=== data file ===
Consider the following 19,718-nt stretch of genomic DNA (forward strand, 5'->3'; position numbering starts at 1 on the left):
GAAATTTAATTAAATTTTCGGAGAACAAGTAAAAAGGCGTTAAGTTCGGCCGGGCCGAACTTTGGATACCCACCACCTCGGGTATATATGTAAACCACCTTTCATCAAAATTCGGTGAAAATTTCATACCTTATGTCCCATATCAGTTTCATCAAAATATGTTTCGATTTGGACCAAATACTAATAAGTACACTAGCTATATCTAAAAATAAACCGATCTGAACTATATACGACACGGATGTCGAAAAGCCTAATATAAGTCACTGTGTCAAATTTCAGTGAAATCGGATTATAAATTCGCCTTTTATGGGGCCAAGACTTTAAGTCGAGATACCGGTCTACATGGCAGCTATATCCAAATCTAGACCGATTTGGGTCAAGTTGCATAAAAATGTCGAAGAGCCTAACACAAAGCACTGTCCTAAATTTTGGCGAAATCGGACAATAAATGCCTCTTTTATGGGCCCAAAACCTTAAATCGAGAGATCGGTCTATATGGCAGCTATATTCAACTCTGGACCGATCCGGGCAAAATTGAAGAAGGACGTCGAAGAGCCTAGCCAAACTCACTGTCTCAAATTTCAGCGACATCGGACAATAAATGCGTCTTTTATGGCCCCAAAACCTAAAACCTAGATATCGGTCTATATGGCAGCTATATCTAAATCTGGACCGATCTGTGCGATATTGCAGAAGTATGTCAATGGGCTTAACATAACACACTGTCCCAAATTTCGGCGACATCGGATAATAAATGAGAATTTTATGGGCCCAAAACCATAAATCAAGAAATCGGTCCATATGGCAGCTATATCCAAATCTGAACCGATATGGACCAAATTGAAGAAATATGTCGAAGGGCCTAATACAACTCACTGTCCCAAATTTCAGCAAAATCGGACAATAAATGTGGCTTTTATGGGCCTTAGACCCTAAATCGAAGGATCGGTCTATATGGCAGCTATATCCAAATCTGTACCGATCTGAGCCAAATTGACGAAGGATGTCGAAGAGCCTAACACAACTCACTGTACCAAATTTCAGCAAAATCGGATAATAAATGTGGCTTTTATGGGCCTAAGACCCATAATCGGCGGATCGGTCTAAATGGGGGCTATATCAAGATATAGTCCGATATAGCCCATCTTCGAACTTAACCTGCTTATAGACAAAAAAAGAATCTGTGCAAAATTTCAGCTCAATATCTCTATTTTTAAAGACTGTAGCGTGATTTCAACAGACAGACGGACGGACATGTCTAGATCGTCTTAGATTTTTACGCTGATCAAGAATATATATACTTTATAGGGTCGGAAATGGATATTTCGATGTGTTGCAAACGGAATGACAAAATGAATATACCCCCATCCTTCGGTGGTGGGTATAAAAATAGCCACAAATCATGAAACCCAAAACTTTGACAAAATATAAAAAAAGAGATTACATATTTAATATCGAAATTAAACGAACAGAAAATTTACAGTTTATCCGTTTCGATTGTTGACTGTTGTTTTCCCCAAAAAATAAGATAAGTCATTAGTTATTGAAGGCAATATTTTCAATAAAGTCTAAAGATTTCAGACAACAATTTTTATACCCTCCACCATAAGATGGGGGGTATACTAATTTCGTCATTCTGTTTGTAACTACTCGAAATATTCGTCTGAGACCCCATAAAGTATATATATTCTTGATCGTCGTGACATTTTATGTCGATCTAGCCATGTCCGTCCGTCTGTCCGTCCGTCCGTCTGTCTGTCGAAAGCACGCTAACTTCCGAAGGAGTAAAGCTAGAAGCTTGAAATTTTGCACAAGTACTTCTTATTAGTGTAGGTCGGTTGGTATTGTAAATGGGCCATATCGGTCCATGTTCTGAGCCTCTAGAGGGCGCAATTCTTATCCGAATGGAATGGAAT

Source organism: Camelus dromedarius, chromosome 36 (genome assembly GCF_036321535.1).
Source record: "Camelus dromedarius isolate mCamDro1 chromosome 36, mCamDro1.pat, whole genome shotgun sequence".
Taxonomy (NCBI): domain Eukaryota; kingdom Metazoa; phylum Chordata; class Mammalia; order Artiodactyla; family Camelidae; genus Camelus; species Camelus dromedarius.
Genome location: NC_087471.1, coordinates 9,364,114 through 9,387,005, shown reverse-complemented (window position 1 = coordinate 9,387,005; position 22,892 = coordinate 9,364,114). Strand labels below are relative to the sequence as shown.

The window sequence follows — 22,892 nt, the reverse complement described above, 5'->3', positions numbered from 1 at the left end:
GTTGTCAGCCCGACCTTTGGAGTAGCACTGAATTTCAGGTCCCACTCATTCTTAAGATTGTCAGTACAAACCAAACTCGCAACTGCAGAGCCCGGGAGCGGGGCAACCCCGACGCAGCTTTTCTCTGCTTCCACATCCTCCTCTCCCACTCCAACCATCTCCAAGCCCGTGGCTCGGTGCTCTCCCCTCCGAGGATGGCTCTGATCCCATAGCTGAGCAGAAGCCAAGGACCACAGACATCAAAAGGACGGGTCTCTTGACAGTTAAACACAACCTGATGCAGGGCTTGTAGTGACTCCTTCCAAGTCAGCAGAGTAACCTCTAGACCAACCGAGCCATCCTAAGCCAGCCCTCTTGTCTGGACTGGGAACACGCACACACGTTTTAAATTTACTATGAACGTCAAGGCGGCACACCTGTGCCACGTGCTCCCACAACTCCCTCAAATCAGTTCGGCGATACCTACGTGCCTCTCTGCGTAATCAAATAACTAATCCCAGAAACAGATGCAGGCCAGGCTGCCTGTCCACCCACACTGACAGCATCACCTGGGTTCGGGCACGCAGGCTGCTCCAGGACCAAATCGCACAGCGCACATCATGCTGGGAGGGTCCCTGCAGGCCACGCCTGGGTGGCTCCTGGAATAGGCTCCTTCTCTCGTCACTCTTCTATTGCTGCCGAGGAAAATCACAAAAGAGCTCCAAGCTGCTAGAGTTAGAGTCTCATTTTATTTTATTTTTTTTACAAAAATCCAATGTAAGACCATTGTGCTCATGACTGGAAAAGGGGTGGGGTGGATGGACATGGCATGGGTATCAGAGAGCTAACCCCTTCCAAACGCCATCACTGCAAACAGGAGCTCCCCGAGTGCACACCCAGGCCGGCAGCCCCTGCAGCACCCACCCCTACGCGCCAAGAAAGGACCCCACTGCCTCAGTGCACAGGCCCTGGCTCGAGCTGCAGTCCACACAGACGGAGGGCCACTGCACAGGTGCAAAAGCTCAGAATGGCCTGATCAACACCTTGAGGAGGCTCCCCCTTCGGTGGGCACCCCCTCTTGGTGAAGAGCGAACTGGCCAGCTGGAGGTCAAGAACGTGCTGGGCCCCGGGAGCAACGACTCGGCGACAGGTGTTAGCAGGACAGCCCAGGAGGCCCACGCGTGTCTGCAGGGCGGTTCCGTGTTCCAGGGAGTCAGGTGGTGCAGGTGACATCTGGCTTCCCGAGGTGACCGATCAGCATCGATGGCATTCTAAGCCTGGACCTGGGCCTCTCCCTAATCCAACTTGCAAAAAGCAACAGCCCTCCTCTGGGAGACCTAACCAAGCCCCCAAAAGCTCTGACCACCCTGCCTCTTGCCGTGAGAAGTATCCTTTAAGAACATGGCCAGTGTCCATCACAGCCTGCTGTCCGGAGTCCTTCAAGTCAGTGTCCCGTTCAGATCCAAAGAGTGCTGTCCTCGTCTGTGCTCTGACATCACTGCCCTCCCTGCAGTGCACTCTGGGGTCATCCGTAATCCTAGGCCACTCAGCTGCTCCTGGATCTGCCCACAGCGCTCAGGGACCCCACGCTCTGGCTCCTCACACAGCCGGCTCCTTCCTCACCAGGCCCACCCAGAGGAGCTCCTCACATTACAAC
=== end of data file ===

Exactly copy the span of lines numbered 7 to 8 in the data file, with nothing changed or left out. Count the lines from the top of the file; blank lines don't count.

The window sequence follows — 22,892 nt, the reverse complement described above, 5'->3', positions numbered from 1 at the left end:
GTTGTCAGCCCGACCTTTGGAGTAGCACTGAATTTCAGGTCCCACTCATTCTTAAGATTGTCAGTACAAACCAAACTCGCAACTGCAGAGCCCGGGAGCGGGGCAACCCCGACGCAGCTTTTCTCTGCTTCCACATCCTCCTCTCCCACTCCAACCATCTCCAAGCCCGTGGCTCGGTGCTCTCCCCTCCGAGGATGGCTCTGATCCCATAGCTGAGCAGAAGCCAAGGACCACAGACATCAAAAGGACGGGTCTCTTGACAGTTAAACACAACCTGATGCAGGGCTTGTAGTGACTCCTTCCAAGTCAGCAGAGTAACCTCTAGACCAACCGAGCCATCCTAAGCCAGCCCTCTTGTCTGGACTGGGAACACGCACACACGTTTTAAATTTACTATGAACGTCAAGGCGGCACACCTGTGCCACGTGCTCCCACAACTCCCTCAAATCAGTTCGGCGATACCTACGTGCCTCTCTGCGTAATCAAATAACTAATCCCAGAAACAGATGCAGGCCAGGCTGCCTGTCCACCCACACTGACAGCATCACCTGGGTTCGGGCACGCAGGCTGCTCCAGGACCAAATCGCACAGCGCACATCATGCTGGGAGGGTCCCTGCAGGCCACGCCTGGGTGGCTCCTGGAATAGGCTCCTTCTCTCGTCACTCTTCTATTGCTGCCGAGGAAAATCACAAAAGAGCTCCAAGCTGCTAGAGTTAGAGTCTCATTTTATTTTATTTTTTTTACAAAAATCCAATGTAAGACCATTGTGCTCATGACTGGAAAAGGGGTGGGGTGGATGGACATGGCATGGGTATCAGAGAGCTAACCCCTTCCAAACGCCATCACTGCAAACAGGAGCTCCCCGAGTGCACACCCAGGCCGGCAGCCCCTGCAGCACCCACCCCTACGCGCCAAGAAAGGACCCCACTGCCTCAGTGCACAGGCCCTGGCTCGAGCTGCAGTCCACACAGACGGAGGGCCACTGCACAGGTGCAAAAGCTCAGAATGGCCTGATCAACACCTTGAGGAGGCTCCCCCTTCGGTGGGCACCCCCTCTTGGTGAAGAGCGAACTGGCCAGCTGGAGGTCAAGAACGTGCTGGGCCCCGGGAGCAACGACTCGGCGACAGGTGTTAGCAGGACAGCCCAGGAGGCCCACGCGTGTCTGCAGGGCGGTTCCGTGTTCCAGGGAGTCAGGTGGTGCAGGTGACATCTGGCTTCCCGAGGTGACCGATCAGCATCGATGGCATTCTAAGCCTGGACCTGGGCCTCTCCCTAATCCAACTTGCAAAAAGCAACAGCCCTCCTCTGGGAGACCTAACCAAGCCCCCAAAAGCTCTGACCACCCTGCCTCTTGCCGTGAGAAGTATCCTTTAAGAACATGGCCAGTGTCCATCACAGCCTGCTGTCCGGAGTCCTTCAAGTCAGTGTCCCGTTCAGATCCAAAGAGTGCTGTCCTCGTCTGTGCTCTGACATCACTGCCCTCCCTGCAGTGCACTCTGGGGTCATCCGTAATCCTAGGCCACTCAGCTGCTCCTGGATCTGCCCACAGCGCTCAGGGACCCCACGCTCTGGCTCCTCACACAGCCGGCTCCTTCCTCACCAGGCCCACCCAGAGGAGCTCCTCACATTACAAC